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From the Director of PPA: Following the Science and Expanding the Toolkit

(Photo - David MacFarlane)
 (Photo by Brad Plummer.)

Last Thursday's annual meeting of the SLAC Users Organization was another reminder of both the fundamental nature of the questions confronting particle physics, particle astrophysics and cosmology today and the breadth of the toolkit being arrayed to address these questions. It was also a reminder of the importance of maintaining the partnership between Particle Physics and Astrophysics at SLAC and the university community, as together we expand physics horizons and the experimental toolkit.

At the meeting we were treated to spectacular science from the Fermi Gamma-Ray Space Telescope, just past the first anniversary of its launch into high Earth orbit last June. In the first year of operation some 50 gamma-ray pulsars, a number of remarkably energetic emissions from gamma-ray bursts, a very high statistics measurement of the cosmic electron/positron flux and an array of searches for dark matter signatures are just a sampling from this unique observatory. Fermi is also a pioneering marriage of particle physics and astrophysics, as well as university and laboratory capabilities, that points the way to our future.

That future, now in the planning stages, focuses on the nature of dark energy using a variety of precision measurements to map out the history of the expansion rate of the Universe. The Large Synoptic Survey Telescope on a Chilean mountaintop and the Joint Dark Energy Mission in space will provide definitive next-generation measurements addressing perhaps the greatest mystery emerging from cosmology. Clearly these projects expand the toolkit well beyond accelerator-based experiments, but they nevertheless are also powerful examples of the blend of astrophysics and particle physics techniques driven by a common fundamental science question.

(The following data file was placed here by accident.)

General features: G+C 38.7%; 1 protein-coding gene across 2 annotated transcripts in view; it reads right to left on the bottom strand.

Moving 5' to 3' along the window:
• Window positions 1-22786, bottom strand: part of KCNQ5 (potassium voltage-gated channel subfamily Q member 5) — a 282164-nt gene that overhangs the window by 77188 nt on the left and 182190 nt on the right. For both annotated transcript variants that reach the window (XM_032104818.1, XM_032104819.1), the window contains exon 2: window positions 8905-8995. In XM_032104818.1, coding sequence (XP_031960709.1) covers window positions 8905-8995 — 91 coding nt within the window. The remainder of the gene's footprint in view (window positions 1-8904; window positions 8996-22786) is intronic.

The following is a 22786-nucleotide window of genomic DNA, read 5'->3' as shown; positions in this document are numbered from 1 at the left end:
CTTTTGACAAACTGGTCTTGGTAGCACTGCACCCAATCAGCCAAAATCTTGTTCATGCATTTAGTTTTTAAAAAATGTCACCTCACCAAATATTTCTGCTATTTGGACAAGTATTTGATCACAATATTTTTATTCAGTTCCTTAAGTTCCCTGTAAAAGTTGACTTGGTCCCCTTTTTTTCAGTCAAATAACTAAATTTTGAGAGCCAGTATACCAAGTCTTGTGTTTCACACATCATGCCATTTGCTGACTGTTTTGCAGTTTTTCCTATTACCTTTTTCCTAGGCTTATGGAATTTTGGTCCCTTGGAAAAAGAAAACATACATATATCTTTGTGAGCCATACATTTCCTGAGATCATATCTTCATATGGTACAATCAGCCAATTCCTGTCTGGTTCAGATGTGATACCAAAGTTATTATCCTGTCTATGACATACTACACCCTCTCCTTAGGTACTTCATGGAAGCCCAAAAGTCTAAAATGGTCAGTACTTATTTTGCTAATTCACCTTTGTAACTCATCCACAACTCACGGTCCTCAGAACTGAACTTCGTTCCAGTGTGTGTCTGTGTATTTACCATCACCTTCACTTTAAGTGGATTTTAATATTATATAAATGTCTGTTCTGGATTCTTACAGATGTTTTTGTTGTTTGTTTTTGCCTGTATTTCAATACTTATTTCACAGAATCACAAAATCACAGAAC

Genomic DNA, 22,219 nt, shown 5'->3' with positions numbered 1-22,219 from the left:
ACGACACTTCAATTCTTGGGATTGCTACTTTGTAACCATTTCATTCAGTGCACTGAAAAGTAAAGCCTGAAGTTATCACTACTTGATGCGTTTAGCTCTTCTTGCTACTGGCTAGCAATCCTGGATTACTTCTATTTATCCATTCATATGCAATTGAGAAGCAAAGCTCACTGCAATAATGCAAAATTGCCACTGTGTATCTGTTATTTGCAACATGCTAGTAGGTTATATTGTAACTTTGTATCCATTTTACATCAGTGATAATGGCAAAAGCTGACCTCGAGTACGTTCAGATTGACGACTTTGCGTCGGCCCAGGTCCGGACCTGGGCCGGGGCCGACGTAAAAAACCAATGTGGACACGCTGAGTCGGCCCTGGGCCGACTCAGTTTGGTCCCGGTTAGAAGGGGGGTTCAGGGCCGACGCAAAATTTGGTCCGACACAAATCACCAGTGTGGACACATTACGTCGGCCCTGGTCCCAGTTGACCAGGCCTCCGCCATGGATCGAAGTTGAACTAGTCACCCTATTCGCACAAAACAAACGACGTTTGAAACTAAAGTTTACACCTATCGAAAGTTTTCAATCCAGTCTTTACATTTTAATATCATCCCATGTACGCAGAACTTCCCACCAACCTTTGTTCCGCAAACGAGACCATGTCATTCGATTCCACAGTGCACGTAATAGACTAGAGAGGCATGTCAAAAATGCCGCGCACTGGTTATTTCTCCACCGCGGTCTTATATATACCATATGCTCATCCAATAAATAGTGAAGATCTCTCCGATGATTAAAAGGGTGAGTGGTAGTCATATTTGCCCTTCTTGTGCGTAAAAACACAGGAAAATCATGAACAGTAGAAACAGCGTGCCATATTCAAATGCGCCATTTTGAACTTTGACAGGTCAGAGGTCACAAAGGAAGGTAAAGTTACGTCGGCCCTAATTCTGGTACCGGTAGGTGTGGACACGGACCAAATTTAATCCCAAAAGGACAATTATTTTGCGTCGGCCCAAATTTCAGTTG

Opportunities to probe the energy scale and the physics at the very earliest times after the Big Bang, a period of rapid inflation that is the hallmark of modern cosmology, were also on the menu of future experiments, including efforts to detect the curl or B-mode components of the Cosmic Microwave Background radiation. AGIS, a proposal under development for a ground-based air Cherenkov array, would be the natural successor to the Fermi gamma-ray science program.

Beyond satellites in space and telescopes on mountain tops, there are also fundamental questions to be addressed deep underground. In this case, the Earth provides shielding needed to create a radiologically quiet environment to search for the very rare. Is the neutrino its own antiparticle? Can we detect the relic dark matter left over from the Big Bang that permeates the Universe around us? The Enriched Xenon Observatory and the Cold Dark Matter Search experiment may be able to answer these questions. Here again continues the theme of exporting capabilities and techniques from the accelerator-based experimental world to expand the toolkit confronting fundamental science questions.

After being treated to this array of existing and future opportunities in space, on mountain tops and deep underground, the SLUO meeting then turned to explore the evolution of a more familiar toolkit of accelerator-driven particle physics. This included the energy frontier science near-term at the Large Hadron Collider with the ATLAS experiment, and longer-term at a future linear collider. Fundamental science questions once again drive the energy frontier program: the origins of mass, the nature of Dark Matter, the symmetries of nature and the nature of gravity. Here too the theme of PPA partnership with the community is very much in evidence, with our close ties to the U.S. ATLAS community intended to enhance prospects for an early scientific payoff on the key science questions. Likewise today's strategic program of ILC R&D, and laser and plasma advanced acceleration experiments, are driven by the imperative of the science case for a high-energy linear collider. At the intensity frontier we may also see a future very-high luminosity collider as the next generation successor to the present-day PEP-II and KEKB B Factories.

Overall, I found the SLUO meeting an important affirmation of letting the big science questions of particle physics, particle astrophysics and cosmology lead the way in defining the instruments of choice and the experimental toolkit. This toolkit has clearly expanded well beyond its roots in accelerator-based experiments, thereby representing a fresh and exciting challenge in its own right. The meeting was also an opportunity to look once more at finding new ways to continue the effective partnership between PPA and the university community. These are common themes that will continue to define SLAC's PPA program as it evolves over the next few years.

Thanks to Gerard Bonneaud and SLUO for putting together such a stimulating program. 

óDavid MacFarlane
SLAC Today, September 25, 2009